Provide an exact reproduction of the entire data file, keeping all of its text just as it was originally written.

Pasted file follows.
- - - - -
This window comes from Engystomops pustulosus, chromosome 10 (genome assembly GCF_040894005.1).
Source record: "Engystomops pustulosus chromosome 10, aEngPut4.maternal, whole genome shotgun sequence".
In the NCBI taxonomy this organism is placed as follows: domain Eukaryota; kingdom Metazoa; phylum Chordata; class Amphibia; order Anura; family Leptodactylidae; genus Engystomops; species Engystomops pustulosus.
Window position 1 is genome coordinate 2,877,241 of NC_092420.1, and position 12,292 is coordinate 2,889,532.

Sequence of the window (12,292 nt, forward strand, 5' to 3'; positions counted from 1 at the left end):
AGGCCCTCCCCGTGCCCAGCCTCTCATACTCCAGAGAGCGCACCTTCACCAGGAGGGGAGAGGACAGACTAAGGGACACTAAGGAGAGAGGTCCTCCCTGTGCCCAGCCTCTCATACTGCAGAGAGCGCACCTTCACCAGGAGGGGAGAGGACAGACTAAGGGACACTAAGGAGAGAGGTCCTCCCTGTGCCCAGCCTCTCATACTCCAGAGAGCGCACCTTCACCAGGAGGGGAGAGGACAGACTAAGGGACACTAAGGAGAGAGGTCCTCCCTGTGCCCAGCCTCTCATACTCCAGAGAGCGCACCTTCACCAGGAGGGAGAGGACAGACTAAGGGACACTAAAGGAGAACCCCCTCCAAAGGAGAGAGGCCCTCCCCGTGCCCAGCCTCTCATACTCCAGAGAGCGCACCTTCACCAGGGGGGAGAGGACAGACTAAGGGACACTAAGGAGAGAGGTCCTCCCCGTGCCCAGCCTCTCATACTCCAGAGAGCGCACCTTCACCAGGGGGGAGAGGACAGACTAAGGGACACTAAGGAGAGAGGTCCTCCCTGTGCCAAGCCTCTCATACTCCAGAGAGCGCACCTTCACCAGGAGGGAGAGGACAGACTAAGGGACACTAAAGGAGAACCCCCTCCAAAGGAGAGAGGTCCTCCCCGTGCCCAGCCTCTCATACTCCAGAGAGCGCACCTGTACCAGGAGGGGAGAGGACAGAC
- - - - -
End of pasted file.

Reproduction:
This window comes from Engystomops pustulosus, chromosome 10 (genome assembly GCF_040894005.1).
Source record: "Engystomops pustulosus chromosome 10, aEngPut4.maternal, whole genome shotgun sequence".
In the NCBI taxonomy this organism is placed as follows: domain Eukaryota; kingdom Metazoa; phylum Chordata; class Amphibia; order Anura; family Leptodactylidae; genus Engystomops; species Engystomops pustulosus.
Window position 1 is genome coordinate 2,877,241 of NC_092420.1, and position 12,292 is coordinate 2,889,532.

Sequence of the window (12,292 nt, forward strand, 5' to 3'; positions counted from 1 at the left end):
AGGCCCTCCCCGTGCCCAGCCTCTCATACTCCAGAGAGCGCACCTTCACCAGGAGGGGAGAGGACAGACTAAGGGACACTAAGGAGAGAGGTCCTCCCTGTGCCCAGCCTCTCATACTGCAGAGAGCGCACCTTCACCAGGAGGGGAGAGGACAGACTAAGGGACACTAAGGAGAGAGGTCCTCCCTGTGCCCAGCCTCTCATACTCCAGAGAGCGCACCTTCACCAGGAGGGGAGAGGACAGACTAAGGGACACTAAGGAGAGAGGTCCTCCCTGTGCCCAGCCTCTCATACTCCAGAGAGCGCACCTTCACCAGGAGGGAGAGGACAGACTAAGGGACACTAAAGGAGAACCCCCTCCAAAGGAGAGAGGCCCTCCCCGTGCCCAGCCTCTCATACTCCAGAGAGCGCACCTTCACCAGGGGGGAGAGGACAGACTAAGGGACACTAAGGAGAGAGGTCCTCCCCGTGCCCAGCCTCTCATACTCCAGAGAGCGCACCTTCACCAGGGGGGAGAGGACAGACTAAGGGACACTAAGGAGAGAGGTCCTCCCTGTGCCAAGCCTCTCATACTCCAGAGAGCGCACCTTCACCAGGAGGGAGAGGACAGACTAAGGGACACTAAAGGAGAACCCCCTCCAAAGGAGAGAGGTCCTCCCCGTGCCCAGCCTCTCATACTCCAGAGAGCGCACCTGTACCAGGAGGGGAGAGGACAGAC